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  • These Books Will Change Your Life - Failure Pie In A Sadness Face and Something To Do With Self-Hate by the Brian Alan Ellis.

    Here is what we have previously told you about the Brian Alan Ellis and who he writes about: "the blue collar, under-employed denizens who haunt grim, dead-end neighborhoods, bars, and couches, as they try to figure out how to get laid, fix there fucked-up relationships, find work, or care for their damaged family members, all of whom exist in some near dank netherworld, that so many of us scurry by on the way to somewhere else." It may not surprise you as it did not us, that in the new short story collection Failure Pie In A Sadness Face and novel Something To Do With Self-Hate by Ellis, both of which are out, or about to be out, now, Ellis returns to the gritty, or more accurately, nasty, drug-riddled, violence-prone, dilapidated domicile dwelling, damaged family, death baiting, gnarly sexual environs of his previous work. But what the Ellis completists such as ourselves are sure to be oxymoronically delighted by is the level of existential dread that has wormed its way into Ellis' latest work. Take this passage from the story "Haunted Alarm Clock" foe example:

    "I figure it's best to just stay in bed gazing into a blemished white ceiling, where things move and take shape. It's not easy to do those things; it's not easy at all-to think, and to move, and to change shape like that. Besides my thoughts are crummy; they eat away at me like cancer, which is what cancer does. And there is a voice. The voice says, "Listen," and I do." (page 8)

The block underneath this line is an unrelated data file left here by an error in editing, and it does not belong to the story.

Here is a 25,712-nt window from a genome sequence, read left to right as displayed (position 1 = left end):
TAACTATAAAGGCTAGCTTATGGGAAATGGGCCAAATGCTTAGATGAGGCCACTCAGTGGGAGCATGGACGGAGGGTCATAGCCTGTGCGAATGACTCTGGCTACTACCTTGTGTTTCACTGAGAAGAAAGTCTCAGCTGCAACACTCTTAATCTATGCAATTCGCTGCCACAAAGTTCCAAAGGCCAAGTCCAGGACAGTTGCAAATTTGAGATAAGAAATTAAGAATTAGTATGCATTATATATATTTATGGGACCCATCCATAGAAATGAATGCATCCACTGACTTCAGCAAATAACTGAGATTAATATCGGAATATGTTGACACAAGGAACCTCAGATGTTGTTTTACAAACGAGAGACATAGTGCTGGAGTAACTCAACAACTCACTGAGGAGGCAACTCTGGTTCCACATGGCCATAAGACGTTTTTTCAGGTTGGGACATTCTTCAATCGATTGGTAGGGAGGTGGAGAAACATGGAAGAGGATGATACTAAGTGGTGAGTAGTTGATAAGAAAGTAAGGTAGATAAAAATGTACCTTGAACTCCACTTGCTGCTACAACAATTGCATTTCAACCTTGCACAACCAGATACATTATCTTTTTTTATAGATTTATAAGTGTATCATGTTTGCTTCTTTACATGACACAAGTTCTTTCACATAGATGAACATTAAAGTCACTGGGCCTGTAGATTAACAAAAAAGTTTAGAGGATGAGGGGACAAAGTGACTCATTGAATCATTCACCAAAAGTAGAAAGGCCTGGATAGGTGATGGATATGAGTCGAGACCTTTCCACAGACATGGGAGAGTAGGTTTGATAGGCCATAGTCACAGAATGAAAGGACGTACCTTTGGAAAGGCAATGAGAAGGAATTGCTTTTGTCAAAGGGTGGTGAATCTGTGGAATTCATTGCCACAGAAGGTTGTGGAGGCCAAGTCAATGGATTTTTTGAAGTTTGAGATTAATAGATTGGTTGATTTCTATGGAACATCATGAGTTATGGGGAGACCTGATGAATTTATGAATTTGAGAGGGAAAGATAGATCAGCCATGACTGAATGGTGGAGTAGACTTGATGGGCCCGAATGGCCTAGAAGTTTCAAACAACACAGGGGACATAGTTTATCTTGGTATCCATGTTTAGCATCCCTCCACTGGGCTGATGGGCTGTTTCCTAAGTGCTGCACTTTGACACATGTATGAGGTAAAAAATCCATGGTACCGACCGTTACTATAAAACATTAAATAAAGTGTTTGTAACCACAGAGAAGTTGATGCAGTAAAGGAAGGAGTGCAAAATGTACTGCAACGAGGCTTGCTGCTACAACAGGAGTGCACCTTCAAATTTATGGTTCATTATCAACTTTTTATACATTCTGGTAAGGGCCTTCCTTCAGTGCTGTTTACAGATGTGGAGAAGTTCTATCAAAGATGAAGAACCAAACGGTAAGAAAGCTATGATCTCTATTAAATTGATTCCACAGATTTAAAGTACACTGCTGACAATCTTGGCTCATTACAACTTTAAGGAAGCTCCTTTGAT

Which is to say that Ellis has always had the gift of story and detail, which we would note yet again, are stories and details so few of us know, or at least tell, but these books represent new layers, efforts to get at what the characters are feeling amidst all of this despair and decay. As Ellis writes In Something To Do With Self-Hate:

    "You borrow life the day you're born. Then you give it back the moment you die.

    A person couldn't keep life forever, even if they wanted to-and who would, especially when there's a shit summer to exist through every year?" (pages 88-89)

    Now, whether this is a kind of maturity as a writer, a conscious effort to dig deeper or these feelings had no choice but to work their way to the surface of Ellis' work, we cannot say, we just know that there is a level of insight and self-awareness happening that speaks to us, and elevates the work. We also know, that we look forward to more of this, the hard questions, the pain, even the sense that there may not be much reason to go on at all. And we definitely know, that stories are stories are stories, but it's when they start to sing, that they are sure to change lives.